Dubai wants to increase stock exchange accessibility and seize private sector listings.
According to its chief executive, Dubai's stock exchange is aiming to increase private sector listings and has plans to improve access for both institutional and retail investors.
The key, according to Ali, who added that is what he and his team focus most of their time on, is being able to draw the private sector to the market.
In an effort to expand their capital markets, Gulf governments have been attempting to encourage more family-owned businesses to list, with Saudi Arabia thus far having the most success.
According to Refinitiv statistics, Dubai, the region's financial center, received close to $8.5 billion from five IPOs in 2022.
To increase participation on the stock market, Dubai's government has promised to list 10 state-affiliated companies. Utility companies Dubai Electricity and Water Authority (DEWA) and Empower, business park developer Tecom Group, and road toll operator Salik were among the four that went public last year.
A private education company called Taaleem that receives some government support also went public.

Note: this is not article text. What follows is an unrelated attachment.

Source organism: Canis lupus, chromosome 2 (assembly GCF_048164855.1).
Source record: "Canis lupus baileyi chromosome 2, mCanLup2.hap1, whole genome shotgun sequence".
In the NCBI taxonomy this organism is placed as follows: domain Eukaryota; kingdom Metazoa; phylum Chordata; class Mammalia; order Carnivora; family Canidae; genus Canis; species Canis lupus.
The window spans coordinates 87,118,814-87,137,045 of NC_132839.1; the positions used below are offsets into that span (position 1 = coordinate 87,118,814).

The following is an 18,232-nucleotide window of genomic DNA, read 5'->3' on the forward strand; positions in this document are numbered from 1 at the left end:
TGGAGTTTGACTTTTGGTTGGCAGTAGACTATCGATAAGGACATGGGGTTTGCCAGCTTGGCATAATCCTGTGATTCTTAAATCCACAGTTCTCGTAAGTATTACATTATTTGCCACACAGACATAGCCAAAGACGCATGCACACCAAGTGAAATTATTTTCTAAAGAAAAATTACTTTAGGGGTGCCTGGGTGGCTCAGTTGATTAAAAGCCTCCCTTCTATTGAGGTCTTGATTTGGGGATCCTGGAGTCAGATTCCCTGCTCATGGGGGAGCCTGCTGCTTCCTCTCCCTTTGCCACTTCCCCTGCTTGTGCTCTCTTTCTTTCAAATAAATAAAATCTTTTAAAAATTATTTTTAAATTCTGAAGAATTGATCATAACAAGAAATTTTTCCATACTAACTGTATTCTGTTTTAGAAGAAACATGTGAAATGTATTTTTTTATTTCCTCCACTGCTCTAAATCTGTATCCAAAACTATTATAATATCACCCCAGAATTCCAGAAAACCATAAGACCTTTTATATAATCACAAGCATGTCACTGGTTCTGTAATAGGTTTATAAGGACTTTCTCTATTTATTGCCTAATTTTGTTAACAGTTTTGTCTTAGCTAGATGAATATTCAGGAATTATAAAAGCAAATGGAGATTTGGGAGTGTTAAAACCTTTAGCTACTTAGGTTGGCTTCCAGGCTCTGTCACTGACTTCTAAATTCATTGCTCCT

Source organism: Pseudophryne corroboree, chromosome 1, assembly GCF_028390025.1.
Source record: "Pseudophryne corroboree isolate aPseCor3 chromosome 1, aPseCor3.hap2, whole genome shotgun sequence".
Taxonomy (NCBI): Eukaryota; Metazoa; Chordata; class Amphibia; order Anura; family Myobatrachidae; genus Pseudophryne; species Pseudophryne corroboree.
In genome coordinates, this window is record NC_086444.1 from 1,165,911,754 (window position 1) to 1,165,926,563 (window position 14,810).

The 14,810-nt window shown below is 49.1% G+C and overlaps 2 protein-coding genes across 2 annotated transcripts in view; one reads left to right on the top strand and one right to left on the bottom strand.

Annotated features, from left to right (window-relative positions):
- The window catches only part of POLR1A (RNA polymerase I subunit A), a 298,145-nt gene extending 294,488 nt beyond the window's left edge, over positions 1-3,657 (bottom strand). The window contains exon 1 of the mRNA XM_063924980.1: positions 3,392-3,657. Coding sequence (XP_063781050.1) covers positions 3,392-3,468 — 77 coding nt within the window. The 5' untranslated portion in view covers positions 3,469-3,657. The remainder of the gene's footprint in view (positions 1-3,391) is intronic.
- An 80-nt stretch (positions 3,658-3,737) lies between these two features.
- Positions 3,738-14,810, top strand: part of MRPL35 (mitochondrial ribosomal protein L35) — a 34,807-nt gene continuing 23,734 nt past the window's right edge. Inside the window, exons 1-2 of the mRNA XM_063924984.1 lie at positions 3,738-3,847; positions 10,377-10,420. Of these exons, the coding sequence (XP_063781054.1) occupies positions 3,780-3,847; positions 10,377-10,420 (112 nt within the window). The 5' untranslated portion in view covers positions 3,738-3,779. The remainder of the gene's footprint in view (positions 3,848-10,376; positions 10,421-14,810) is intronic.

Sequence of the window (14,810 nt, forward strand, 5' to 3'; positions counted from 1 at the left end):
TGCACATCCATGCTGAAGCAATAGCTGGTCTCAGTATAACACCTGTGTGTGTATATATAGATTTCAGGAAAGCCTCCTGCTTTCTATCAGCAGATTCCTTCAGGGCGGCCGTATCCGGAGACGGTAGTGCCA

CEO of Dubai Financial Market Hamed Ali said: "We had four, which means there are six more that will come, whenever those entities are ready to announce or the government is ready to announce," without providing a timeframe or naming them.
Market watchers speculated that the energy company ENOC and the airport services operator dnata may go public, despite the fact that neither the Dubai government nor those businesses had made any statements in the media.
According to Ali, DFM is attempting to improve liquidity—a major market concern—and increase market participation, particularly by enlisting "institutionally focused funds" and "a diverse range of brokerage firms."
When asked if the price performance of the IPOs from the previous year would have an impact on potential future listings, Ali responded that they had performed "relatively well, relative to international markets, and the reason behind that is that these are companies that are still paying dividends."
In response to the question of whether they could maintain their dividend promises in a situation with rising interest rates, Ali replied he could not answer for the companies.
"However, what I can tell you, if you look at the stories that came into the market, they are crown jewel stories. These are companies that we’re confident about."
By fLEXI tEAM